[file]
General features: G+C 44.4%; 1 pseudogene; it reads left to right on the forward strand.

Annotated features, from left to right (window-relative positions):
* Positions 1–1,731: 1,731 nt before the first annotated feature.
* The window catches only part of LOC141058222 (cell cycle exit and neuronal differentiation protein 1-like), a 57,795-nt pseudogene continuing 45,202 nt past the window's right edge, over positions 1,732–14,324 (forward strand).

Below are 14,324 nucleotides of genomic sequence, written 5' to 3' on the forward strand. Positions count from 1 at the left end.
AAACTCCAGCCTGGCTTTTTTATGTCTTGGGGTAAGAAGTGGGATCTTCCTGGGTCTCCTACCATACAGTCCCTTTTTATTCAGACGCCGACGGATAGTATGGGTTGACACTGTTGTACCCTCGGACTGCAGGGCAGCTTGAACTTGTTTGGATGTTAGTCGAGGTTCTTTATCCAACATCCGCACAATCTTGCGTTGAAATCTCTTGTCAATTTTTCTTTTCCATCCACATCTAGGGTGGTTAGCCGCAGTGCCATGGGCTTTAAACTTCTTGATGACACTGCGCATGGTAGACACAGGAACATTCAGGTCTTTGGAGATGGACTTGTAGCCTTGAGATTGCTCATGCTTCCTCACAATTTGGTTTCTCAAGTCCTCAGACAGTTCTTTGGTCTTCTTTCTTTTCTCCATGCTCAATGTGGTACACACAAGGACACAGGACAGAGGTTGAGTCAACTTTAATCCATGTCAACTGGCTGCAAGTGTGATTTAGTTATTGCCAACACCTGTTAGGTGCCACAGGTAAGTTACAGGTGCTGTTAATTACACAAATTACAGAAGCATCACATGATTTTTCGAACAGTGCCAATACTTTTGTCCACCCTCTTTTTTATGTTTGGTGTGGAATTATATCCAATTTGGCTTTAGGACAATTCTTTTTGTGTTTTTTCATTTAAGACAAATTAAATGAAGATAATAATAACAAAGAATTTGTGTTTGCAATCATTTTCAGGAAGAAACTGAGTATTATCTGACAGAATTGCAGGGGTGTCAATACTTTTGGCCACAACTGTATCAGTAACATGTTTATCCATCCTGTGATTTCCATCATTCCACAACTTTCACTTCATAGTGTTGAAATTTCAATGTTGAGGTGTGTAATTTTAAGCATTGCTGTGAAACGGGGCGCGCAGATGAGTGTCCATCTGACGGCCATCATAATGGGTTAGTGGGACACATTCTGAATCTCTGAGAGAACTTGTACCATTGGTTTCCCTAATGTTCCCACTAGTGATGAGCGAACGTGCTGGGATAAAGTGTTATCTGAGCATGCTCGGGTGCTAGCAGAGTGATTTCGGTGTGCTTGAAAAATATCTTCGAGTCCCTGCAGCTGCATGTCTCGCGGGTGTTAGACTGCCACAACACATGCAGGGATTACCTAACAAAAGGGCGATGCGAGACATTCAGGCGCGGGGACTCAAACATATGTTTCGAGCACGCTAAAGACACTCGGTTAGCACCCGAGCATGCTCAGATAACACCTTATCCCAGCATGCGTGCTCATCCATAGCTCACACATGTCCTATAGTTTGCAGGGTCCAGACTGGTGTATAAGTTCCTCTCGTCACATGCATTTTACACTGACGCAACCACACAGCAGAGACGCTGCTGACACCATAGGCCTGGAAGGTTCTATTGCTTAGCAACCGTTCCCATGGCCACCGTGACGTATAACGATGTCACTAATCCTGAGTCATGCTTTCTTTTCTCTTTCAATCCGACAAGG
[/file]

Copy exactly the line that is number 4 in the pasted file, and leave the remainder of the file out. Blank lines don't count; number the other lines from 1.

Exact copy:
* The window catches only part of LOC141058222 (cell cycle exit and neuronal differentiation protein 1-like), a 57,795-nt pseudogene continuing 45,202 nt past the window's right edge, over positions 1,732–14,324 (forward strand).